Editorial Board   Guest Author

Mr. Burke

Patrick Burke

Principal, Michael Graves Architecture & Design

Patrick Burke, AIA is a Principal with Michael Graves & Architecture & Design (MGA&D) and was the Principal-in-Charge and Lead Designer for the planning, architectural design and interior design of Resorts World Sentosa. Since joining the firm in 1982, he has led design teams for well over 50 projects, including the majority of MGA&D's work in the hospitality sector.

Mr. Burke has also designed numerous, award winning cultural facilities such as museums and theaters, office buildings and training centers, courthouses, university buildings and residences. Mr. Burke instills in each of his projects a distinctive architectural character that reflects the context and the audience. Fond of saying that he does not want his hotels to look as though they could be located just anywhere in the world, he creates designs that feel rooted in their sites. Even when creating worldwide brand standards for several tiers of Wyndham hotels, he devised art programs and interiors options that reflect regional differences.

Throughout Mr. Burke's extensive hospitality projects, he has integrated planning, architecture, interior design and the design of furniture, furnishings, signage and artwork, resulting in unique custom designs for light fixtures, carpets, furniture and accessories. A representative listing of Mr. Burke's hospitality portfolio includes Resorts World Sentosa featuring over 1,834 guest rooms in 6 hotels, a casino, and ESPA Spa; the 2,300-room Walt Disney World Swan and Dolphin Hotels in Orlando, FL which contain 16 distinct restaurants and extensive convention and entertainment facilities; the Hotel New York at EuroDisneyland Paris; five resort hotels in Egypt, one of which includes extensive golf facilities and a spa; a business hotel in Antwerp, Belgium; a master plan for a resort for up to 16,000 guests in the Canary Islands; and an eco-tourist golf resort on the Pacific Coast of Costa Rica.

A native of Chicago, Illinois, Mr. Burke received his architectural education at the University of Illinois, Chicago and at Princeton University, where he studied under Michael Graves.

Please visit http://www.michaelgraves.com for more information.

Mr. Burke can be contacted at +1 609-924-6409 or pburke@michaelgraves.com

Coming up in December 2019...

Hotel Law: A Labor Crisis and Cyber Security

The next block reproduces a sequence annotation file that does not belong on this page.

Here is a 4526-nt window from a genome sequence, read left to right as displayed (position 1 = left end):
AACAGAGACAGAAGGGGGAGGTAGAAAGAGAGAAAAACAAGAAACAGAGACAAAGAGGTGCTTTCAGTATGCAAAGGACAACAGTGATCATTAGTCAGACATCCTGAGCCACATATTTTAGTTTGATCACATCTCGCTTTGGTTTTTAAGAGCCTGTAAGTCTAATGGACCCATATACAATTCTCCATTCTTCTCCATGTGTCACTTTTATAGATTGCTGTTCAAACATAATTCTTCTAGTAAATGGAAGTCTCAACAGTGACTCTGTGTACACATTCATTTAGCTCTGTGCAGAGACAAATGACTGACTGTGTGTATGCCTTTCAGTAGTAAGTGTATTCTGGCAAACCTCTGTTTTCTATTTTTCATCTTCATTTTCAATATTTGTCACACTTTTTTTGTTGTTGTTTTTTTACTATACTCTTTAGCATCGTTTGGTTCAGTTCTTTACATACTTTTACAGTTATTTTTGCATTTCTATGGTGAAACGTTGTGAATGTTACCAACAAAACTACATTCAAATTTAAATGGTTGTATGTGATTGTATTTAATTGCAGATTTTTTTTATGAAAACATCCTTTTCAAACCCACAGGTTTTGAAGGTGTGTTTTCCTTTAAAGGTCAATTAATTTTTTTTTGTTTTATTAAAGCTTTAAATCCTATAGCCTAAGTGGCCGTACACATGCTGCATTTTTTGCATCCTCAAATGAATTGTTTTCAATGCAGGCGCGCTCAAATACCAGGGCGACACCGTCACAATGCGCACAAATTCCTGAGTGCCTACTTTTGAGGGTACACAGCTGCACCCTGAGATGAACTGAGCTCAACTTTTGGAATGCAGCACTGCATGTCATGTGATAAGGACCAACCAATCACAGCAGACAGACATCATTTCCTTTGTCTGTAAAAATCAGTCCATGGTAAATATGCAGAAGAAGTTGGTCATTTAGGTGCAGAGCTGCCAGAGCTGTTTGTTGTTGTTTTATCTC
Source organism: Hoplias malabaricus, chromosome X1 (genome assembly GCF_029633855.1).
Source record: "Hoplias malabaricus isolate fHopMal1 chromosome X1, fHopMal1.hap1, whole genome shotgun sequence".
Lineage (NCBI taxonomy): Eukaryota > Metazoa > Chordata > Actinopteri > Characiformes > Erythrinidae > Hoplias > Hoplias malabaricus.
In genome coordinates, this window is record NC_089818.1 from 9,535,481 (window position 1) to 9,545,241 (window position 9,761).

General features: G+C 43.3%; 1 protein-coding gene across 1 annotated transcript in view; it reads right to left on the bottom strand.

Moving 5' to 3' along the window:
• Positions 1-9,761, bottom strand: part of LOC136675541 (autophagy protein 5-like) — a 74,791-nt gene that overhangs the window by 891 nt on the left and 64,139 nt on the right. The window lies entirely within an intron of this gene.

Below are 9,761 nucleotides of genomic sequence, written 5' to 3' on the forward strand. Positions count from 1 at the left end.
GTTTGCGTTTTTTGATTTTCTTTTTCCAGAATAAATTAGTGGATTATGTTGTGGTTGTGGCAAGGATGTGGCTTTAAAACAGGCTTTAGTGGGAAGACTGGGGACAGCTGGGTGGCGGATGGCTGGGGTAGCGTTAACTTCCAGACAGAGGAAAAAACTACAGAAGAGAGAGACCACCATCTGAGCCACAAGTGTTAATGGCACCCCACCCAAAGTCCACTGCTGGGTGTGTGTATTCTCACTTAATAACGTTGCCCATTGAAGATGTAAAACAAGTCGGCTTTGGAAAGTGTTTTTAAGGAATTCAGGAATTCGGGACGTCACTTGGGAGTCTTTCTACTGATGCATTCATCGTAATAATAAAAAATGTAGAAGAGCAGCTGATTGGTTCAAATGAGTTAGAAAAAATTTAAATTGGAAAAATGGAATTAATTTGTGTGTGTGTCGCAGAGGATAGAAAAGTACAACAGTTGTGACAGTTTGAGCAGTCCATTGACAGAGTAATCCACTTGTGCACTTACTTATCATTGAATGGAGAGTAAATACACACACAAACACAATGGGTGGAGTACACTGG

According to a recent study, the hospitality industry accounted for 2.9 trillion dollars in sales and in the U.S. alone, was responsible for 1 in 9 jobs. In an industry of that scope and dimension, legal issues touch every aspect of a hotel's operation, and legal services are required in order to conform to all prevailing laws and regulations. Though not all hotels face the same issues, there are some industry-wide subjects that are of concern more broadly. One of those matters is the issue of immigration and how it affects the ability of hotels to recruit qualified employees. The hotel industry is currently facing a labor crisis; the U.S. Labor Department estimates that there are 600,000 unfilled jobs in the industry. Part of the problem contributing to this labor shortage is the lack of H2B visas for low-skilled workers, combined with the difficulty in obtaining J-1 visas for temporary workers. Because comprehensive immigration reform is not being addressed politically, hotel managers expect things are going to get worse before they get better. Corporate cyber security is another major legal issue the industry must address. Hotels are under enormous pressure in this area given the large volume of customer financial transactions they handle daily. Recently, a federal court ruled that the Federal Trade Commission had the power to regulate corporate cyber security, so it is incumbent on hotels to establish data security programs in order to prevent data breaches. The lack of such programs could cause hotels to face legal threats from government agencies, class action lawsuits, and damage to their brand image if a data breach should occur. These are just two of the critical issues that the December issue of Hotel Business Review will examine in the area of hotel law.